Addiction is not a homelessness issue. It is a disease that can happen to anyone. But being homeless makes it nearly impossible to break free from addiction: No one is going to get well without housing. We need to ensure there is an unobstructed path to recovery that includes housing for people who are homeless and suffering from addiction. Otherwise, people are living a death sentence.

The opioid epidemic is not caused by homelessness, but it has added to homelessness. Yet there is no way that the groups that are working to end homelessness will solve the opioid epidemic. We simply lack the resources, and it is far too big a problem. We will need everyone working together to solve this.

According to the federal Substance Abuse and Mental Health Services Administration, 75 percent of people who are battling heroin addiction arrived at that drug by using oxycodone and other opioid medications. Portland’s Milestone Foundation suggests that figure is 80 percent.

Until recently, the medical community was judged based on how well each patient felt their pain was being controlled. It is no surprise that giving people opioids controlled their pain – at least initially. And doctors did just that. But for many people, that opioid prescription became a necessity just to feel normal, and not feel deathly sick. And then it ran out.

Heroin is virtually identical to OxyContin, less expensive and easily accessible in every Maine community. Once a person’s physiology is dependent on opioids, using them becomes the person’s only priority. It is a disease that is powerful, and a disease that is deadly.

Overdoses are about someone trapped in a cycle of doing exactly what they have learned they need to do to feel normal, with nearly instantaneous and lethal results – someone, for example, taking the exact dosage of something that looked like heroin but was Fentanyl, a synthetic opioid analgesic 50 to 100 times more potent.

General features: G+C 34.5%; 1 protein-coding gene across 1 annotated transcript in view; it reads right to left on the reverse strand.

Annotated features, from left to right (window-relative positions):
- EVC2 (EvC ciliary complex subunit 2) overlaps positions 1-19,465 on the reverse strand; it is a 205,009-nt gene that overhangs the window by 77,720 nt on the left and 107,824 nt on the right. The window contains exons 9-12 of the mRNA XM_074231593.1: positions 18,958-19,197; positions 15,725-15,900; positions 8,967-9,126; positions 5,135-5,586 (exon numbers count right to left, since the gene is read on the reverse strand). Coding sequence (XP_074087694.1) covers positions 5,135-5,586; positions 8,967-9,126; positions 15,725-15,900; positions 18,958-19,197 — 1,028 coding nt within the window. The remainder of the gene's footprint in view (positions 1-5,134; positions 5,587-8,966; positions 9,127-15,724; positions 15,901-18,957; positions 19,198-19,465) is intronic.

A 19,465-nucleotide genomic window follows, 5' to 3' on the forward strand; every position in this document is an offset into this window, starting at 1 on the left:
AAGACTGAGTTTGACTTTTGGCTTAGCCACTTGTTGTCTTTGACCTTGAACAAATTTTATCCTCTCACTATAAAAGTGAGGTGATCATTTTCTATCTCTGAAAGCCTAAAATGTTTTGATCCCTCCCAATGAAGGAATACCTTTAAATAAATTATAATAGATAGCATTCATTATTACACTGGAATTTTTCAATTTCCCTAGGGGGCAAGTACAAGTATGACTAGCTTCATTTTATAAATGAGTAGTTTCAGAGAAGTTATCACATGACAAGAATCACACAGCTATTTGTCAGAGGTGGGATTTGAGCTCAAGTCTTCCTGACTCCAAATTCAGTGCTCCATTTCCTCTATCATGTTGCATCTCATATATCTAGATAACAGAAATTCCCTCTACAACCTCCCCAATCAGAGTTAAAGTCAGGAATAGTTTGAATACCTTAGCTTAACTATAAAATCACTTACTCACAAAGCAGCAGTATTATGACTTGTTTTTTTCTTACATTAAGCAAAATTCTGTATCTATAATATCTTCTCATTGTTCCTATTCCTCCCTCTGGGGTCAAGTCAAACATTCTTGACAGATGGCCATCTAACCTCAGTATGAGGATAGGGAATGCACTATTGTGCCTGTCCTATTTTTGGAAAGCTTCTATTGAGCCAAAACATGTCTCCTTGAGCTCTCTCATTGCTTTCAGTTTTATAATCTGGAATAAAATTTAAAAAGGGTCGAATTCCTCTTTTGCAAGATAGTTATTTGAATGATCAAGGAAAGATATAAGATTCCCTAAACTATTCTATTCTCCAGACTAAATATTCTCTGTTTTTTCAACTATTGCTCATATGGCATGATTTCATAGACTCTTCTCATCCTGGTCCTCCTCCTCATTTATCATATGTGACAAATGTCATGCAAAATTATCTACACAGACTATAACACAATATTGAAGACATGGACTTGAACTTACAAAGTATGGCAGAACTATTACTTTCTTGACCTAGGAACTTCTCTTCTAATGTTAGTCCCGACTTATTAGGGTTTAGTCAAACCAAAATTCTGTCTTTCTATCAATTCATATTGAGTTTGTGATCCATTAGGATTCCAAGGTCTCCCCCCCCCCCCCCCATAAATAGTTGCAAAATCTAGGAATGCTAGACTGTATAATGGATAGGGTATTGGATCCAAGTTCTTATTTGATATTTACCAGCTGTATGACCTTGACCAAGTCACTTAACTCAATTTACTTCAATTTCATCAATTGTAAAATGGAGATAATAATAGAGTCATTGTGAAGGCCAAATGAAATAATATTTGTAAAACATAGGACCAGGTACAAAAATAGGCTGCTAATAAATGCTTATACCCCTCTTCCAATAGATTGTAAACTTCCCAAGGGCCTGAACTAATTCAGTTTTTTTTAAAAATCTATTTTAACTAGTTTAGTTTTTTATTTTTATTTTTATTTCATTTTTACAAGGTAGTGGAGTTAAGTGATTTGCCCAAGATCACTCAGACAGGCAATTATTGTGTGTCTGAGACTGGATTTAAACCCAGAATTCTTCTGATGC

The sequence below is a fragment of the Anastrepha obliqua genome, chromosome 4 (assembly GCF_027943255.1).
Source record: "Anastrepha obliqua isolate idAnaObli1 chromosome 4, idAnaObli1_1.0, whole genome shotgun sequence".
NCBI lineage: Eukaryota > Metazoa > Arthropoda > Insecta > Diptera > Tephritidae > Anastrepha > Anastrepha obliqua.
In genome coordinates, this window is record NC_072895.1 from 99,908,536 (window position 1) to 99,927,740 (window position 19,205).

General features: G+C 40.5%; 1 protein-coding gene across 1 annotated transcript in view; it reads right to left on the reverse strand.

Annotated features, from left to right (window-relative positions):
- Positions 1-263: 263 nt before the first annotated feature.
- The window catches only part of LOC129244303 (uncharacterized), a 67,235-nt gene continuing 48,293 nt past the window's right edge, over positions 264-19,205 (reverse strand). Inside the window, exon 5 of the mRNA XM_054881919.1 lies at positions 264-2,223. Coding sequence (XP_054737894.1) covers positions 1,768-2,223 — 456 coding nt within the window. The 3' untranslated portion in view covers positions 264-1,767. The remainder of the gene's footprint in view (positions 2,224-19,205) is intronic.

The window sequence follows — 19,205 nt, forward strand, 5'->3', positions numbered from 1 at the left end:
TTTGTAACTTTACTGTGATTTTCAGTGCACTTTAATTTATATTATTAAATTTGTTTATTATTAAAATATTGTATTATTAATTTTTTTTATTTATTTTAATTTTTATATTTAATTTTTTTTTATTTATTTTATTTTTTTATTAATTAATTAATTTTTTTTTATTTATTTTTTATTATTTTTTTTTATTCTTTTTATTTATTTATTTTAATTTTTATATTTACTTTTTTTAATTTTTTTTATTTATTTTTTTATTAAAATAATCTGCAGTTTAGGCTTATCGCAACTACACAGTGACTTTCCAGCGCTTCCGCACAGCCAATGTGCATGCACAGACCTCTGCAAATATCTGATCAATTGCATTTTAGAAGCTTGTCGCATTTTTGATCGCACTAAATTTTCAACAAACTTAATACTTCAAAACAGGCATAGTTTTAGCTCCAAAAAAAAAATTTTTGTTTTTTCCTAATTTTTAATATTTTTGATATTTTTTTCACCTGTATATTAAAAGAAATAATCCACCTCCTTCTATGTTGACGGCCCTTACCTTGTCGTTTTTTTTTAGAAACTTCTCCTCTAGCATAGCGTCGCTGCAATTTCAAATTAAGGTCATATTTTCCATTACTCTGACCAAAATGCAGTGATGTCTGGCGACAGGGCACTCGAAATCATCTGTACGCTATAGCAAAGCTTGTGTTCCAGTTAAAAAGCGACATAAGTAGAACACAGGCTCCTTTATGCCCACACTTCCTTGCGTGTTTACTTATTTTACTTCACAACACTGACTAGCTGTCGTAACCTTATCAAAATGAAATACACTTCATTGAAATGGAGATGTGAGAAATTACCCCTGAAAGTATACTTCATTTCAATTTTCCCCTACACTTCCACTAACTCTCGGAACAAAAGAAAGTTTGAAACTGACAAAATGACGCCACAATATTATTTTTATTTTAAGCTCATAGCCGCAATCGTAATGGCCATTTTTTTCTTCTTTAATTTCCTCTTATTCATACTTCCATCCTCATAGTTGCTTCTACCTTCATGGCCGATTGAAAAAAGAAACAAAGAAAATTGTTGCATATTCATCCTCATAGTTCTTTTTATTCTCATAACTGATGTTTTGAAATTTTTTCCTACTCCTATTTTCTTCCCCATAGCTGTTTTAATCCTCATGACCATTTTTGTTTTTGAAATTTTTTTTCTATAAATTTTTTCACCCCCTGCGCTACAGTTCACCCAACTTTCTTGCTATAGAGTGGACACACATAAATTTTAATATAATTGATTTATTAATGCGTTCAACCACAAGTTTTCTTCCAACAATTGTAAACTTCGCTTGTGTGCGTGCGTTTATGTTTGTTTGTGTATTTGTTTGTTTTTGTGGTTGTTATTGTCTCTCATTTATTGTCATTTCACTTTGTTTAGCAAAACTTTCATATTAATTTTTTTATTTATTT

In Maine, 376 people died from overdoses in 2016. The year before, 272 people died. That’s 648 people gone in the past two years alone. That is 648 families suffering a devastating blow, 648 communities losing one of their own.

For people under age 45, opioids have replaced alcohol as the primary substance of addiction in both of Maine’s emergency shelters for people using substances. Alcohol is the prevalent substance for people over age 45.

A lack of MaineCare (Medicaid) health care coverage exacerbates the problem: Maine has cut access to MaineCare for single adults in the last six years. A recent analysis by the Region III Homeless Council determined that 60.5 percent of people addicted to substances and homeless in Penobscot County had no insurance.

So instead of having access to treatment and finding a road to recovery, people are becoming stuck in addiction with no way out. An untreated cycle of addiction and homelessness is a very complex problem that affects every single one of our most expensive emergency systems in Maine. Leaving this unsolved is costly.

An unobstructed path to recovery does not currently exist in Maine. We need to have creative treatment and housing options for people to get well and remain well. This begins with having opioid detoxification facilities available: Maine currently has just one, with only 16 beds.

With opioids, the system needs a quick and open door to detox, with another door immediately opening to stable housing to build on that early, fragile recovery. For people with insurance, this looks like a treatment facility. For people without insurance, particularly if they’re homeless, this looks like a pathway to death.

We can correct this. We know how to build an adequate system of care, from detox to stability in housing. When we do, we will see people productively working and participating in our society. When we don’t, we see an expensive death spiral.

We have a long way to go to have enough detox facilities, sufficient access to treatment, insurance and funding for housing and recovery. Let’s put our resources into action to efficiently solve the problem – by creating a pathway to recovery for everyone who needs it. All of us will benefit from doing that.


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